After a period of relative inactivity the allies have finally commenced a bombing offensive on the Gallipoli Front. Their main objective is Constantinople and to assist in this a Handley Page 0/100 (3124) was flown 2000 miles from England.
To create diversionary attacks, ‘F’ Squadron and the Greek Naval squadron from Thasos were transferred temporarily to Mudros. Since 3 July 1917, day and night attacks have been carried out against the enemy aerodromes and other objectives on the Gallipoli Peninsula including Galata aerodrome and the flour mills and shipping at Gallipoli.
The Handley Page made a number of attempts to bomb Constantinople but was forced back by strong winds, narrowly avoiding a crash on 3 July.
Finally today, weather conditions were more favourable and the Handley Page, flown by Squadron Commander Kenneth Savory, set out at 2047 for Constantinople and reached it just before midnight.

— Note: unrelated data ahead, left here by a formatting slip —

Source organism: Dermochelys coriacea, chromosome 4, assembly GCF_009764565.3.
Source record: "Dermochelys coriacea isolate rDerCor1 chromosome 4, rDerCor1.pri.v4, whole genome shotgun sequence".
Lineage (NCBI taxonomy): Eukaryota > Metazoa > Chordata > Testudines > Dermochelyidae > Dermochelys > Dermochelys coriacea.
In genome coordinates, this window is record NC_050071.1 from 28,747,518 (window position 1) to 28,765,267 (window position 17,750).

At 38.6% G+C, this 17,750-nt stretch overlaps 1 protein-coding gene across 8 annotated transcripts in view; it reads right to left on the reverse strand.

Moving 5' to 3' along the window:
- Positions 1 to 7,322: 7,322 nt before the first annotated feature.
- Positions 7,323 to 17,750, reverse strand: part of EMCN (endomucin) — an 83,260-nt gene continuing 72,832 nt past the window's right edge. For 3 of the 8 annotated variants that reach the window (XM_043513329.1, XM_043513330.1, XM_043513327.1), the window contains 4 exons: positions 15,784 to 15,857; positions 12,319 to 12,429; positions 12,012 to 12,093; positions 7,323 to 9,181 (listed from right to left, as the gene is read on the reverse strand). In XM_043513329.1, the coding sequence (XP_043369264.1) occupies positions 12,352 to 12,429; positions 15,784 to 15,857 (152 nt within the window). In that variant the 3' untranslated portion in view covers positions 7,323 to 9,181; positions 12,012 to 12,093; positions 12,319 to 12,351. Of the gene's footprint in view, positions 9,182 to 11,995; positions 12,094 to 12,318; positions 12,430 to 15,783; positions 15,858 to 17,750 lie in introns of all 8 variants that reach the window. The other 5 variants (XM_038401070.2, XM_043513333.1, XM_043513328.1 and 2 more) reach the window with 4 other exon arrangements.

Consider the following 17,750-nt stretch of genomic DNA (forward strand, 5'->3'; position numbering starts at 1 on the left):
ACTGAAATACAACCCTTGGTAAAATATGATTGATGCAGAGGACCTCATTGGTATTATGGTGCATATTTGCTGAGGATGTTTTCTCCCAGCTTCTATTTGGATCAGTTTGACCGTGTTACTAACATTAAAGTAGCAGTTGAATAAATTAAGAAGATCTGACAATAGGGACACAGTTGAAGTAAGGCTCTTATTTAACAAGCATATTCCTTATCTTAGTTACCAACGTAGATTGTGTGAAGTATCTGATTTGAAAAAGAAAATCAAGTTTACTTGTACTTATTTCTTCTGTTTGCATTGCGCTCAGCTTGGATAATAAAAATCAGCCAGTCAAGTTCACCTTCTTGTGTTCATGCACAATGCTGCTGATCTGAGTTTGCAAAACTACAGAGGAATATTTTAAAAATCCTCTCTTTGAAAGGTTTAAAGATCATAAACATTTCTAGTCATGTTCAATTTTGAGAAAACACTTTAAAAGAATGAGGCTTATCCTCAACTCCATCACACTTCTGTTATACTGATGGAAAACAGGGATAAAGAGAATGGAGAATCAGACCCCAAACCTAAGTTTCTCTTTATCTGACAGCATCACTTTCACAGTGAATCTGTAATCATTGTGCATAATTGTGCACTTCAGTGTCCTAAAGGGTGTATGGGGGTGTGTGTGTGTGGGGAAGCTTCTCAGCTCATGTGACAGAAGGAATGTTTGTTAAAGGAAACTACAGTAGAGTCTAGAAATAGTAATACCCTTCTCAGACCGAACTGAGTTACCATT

The former German Battlecruiser SMS Goeben (now serving as the Turkish ship Yavuz Sultan Selim) was found surrounded by smaller craft including submarines and destroyers, undergoing repairs in Stenia Bay. The Handley Page attacked the Goeben from 800 feet, but although it appeared at the time that some of the eight 112lb. bombs dropped hit the battle cruiser, little damage was done.
Hits were made on the destroyer Yâdigâr-ı-Millet , and an explosion and fire followed which sunk the ship. The Handley Page then flew to the upper waters of the Golden Horn and dropped two bombs on the SS General which was apparently the German head-quarters, and afterwards attacked the Turkish War Office with the last two bombs, though little damage was done.
The raid took the enemy by surprise and it was almost over when searchlights and anti-aircraft guns finally went into action. The Handley Page arrived safely back at Mudros at 0340.
During the night the Greek squadron had made three separate attacks on targets in the Peninsula, and a pilot from Imbros had bombed the enemy seaplane base at Nagara.